There are some other goofy problems that can come into play, I don't know how the Makino works but remember the Agie's pretty well. On the Agie, your resin bottle is bypassed until it is signal by the machine that it is needed, in fact it would error out if the conductance of the water was too high. If the machine is not getting the signal that the resin is needed, you can have new resin but not be actually filtering the water. There will be a probe that may need cleaning. If the water conductivity is too high you may experience the problems you are having. I can't think off hand of a way to verify your water conductivity, though.

    Hope this helps.

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  • J Tiers
    replied
    They replaced the two carbide contact blocks, the sapphire guides, and the other wire contact points, rollers, etc. Wire looks good up until the work, looks very pitted and eroded after it exits. It breaks at or in the work, not elsewhere.

    The wire shows up with abruptly necked-down areas at the break. Not gradual necking, as with an elongation (tension) break, but a sharp hourglass shape, as if the wire were either eroded by a heavy spark right there, OR somehow locally heated so that it was weak and stretched there. There are other such spots in the exiting wire near the breaks, and the exiting wire looks more unevenly eroded than I'd expect.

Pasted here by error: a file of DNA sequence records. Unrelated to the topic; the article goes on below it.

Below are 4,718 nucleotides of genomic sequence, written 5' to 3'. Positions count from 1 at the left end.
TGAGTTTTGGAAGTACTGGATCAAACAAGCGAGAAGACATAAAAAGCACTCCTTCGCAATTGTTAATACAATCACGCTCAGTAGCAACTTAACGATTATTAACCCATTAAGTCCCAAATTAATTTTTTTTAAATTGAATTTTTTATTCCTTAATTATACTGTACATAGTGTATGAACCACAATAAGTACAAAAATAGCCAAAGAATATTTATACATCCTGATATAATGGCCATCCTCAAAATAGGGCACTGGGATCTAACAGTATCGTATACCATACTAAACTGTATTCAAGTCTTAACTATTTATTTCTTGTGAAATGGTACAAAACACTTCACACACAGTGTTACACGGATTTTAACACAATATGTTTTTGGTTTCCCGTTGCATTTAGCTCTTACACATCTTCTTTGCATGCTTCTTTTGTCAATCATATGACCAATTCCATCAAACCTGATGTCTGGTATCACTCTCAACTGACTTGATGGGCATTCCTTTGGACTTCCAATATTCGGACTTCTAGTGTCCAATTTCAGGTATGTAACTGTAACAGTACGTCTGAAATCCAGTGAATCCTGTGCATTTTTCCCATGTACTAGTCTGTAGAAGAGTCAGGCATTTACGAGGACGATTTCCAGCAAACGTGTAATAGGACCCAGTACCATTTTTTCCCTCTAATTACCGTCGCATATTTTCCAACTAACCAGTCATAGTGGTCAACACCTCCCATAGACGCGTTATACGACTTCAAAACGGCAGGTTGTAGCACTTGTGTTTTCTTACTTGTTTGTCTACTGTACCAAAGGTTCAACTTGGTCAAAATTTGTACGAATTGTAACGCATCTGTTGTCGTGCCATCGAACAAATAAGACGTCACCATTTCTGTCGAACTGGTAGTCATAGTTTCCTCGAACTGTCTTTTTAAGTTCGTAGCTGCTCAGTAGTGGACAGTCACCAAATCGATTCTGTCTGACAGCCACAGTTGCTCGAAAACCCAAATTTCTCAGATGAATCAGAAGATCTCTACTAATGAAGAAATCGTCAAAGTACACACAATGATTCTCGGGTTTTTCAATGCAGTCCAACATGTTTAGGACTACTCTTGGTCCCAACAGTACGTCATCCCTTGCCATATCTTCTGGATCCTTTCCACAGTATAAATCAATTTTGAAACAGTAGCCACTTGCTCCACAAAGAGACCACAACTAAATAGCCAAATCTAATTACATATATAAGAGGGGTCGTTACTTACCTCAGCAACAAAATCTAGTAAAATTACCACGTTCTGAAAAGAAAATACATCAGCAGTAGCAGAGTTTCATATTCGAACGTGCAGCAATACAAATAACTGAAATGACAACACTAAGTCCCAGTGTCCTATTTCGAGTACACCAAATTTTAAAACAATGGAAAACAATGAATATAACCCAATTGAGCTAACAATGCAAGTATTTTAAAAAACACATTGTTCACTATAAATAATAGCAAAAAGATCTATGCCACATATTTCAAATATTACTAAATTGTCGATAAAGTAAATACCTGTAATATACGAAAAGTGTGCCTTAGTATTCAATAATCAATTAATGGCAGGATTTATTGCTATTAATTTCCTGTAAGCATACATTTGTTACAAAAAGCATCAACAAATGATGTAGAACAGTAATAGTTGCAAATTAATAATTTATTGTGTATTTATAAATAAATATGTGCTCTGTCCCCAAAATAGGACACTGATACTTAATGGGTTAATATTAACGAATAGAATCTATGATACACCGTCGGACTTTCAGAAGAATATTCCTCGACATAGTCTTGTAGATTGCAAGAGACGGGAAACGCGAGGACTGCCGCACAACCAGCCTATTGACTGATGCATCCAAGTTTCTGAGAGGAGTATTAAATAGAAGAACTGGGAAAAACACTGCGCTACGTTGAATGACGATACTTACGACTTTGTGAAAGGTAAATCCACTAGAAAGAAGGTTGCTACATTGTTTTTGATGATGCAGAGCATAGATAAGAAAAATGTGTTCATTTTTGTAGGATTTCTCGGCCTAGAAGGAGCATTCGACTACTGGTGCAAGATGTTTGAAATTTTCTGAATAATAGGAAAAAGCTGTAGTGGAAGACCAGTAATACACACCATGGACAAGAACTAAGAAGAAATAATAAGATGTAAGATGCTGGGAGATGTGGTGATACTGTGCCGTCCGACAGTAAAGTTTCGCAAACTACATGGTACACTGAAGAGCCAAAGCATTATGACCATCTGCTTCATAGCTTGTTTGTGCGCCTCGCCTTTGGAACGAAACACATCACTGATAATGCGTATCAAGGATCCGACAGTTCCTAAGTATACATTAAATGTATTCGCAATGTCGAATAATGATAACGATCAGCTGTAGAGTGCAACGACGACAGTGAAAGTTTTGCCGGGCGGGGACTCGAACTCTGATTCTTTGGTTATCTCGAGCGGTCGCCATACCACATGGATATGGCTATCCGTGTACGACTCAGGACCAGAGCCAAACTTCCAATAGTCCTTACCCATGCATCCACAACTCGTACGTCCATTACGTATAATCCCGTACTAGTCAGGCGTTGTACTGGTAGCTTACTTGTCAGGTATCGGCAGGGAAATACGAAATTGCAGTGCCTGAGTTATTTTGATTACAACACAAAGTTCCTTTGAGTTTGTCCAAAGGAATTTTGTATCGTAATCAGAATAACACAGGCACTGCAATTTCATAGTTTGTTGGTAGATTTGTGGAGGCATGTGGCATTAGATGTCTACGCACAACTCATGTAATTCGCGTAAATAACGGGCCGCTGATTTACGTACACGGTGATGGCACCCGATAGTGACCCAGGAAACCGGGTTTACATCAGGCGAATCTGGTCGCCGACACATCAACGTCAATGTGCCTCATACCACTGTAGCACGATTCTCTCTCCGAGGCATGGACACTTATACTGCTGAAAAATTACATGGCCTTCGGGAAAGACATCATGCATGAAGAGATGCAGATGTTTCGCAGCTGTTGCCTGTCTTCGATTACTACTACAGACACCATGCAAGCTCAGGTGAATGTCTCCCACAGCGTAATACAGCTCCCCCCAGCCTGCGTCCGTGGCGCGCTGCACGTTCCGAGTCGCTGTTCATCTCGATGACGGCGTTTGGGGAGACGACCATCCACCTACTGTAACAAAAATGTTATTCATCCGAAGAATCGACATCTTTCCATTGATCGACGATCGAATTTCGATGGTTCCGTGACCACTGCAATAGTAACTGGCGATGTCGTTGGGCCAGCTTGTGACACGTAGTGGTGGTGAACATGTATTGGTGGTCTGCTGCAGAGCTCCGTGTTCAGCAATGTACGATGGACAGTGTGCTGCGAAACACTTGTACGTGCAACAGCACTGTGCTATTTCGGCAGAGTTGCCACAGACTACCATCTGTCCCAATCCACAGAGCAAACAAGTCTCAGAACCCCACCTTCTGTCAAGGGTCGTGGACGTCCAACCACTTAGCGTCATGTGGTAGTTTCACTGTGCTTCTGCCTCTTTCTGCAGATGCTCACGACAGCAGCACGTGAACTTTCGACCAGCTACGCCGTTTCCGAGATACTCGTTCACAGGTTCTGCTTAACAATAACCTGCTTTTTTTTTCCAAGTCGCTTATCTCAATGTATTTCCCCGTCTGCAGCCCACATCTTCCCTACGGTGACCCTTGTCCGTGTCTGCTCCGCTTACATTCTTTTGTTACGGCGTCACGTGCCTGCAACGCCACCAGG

They are running the wire pretty fast, so wire speed *shouldn't* be a problem.....

    A sudden heating sounds more like a hot spot caused by running up to an edge, or possibly by particles getting hung up. But since it was seen well into a cut (at least 80 thou in when I saw it) there should not have been any edges sticking out.

    That's what suggested current variance as a problem. But I am beginning to suspect it is a symptom more than a cause.
    Last edited by J Tiers; 02-18-2015, 09:15 AM.

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  • George Bulliss
    replied
    Can't say as to what the red sparks mean, as my experience is with fully submerged EDMs. Just about any decrease in performance will show itself in broken wire, requiring you dial back on power, speed, or both. With water that is becoming ionized, you will definitely get wire breaks. If they recently changed the resin filters (not just the regular filters) maybe things aren't flowing through as it should?

    Flushing will cause wire breaks too, and is the main cause in most cases. Especially important in non-submerged machines. If they are running the same jobs at the same settings but getting more breaks, perhaps the flushing nozzles have worn and need replacing?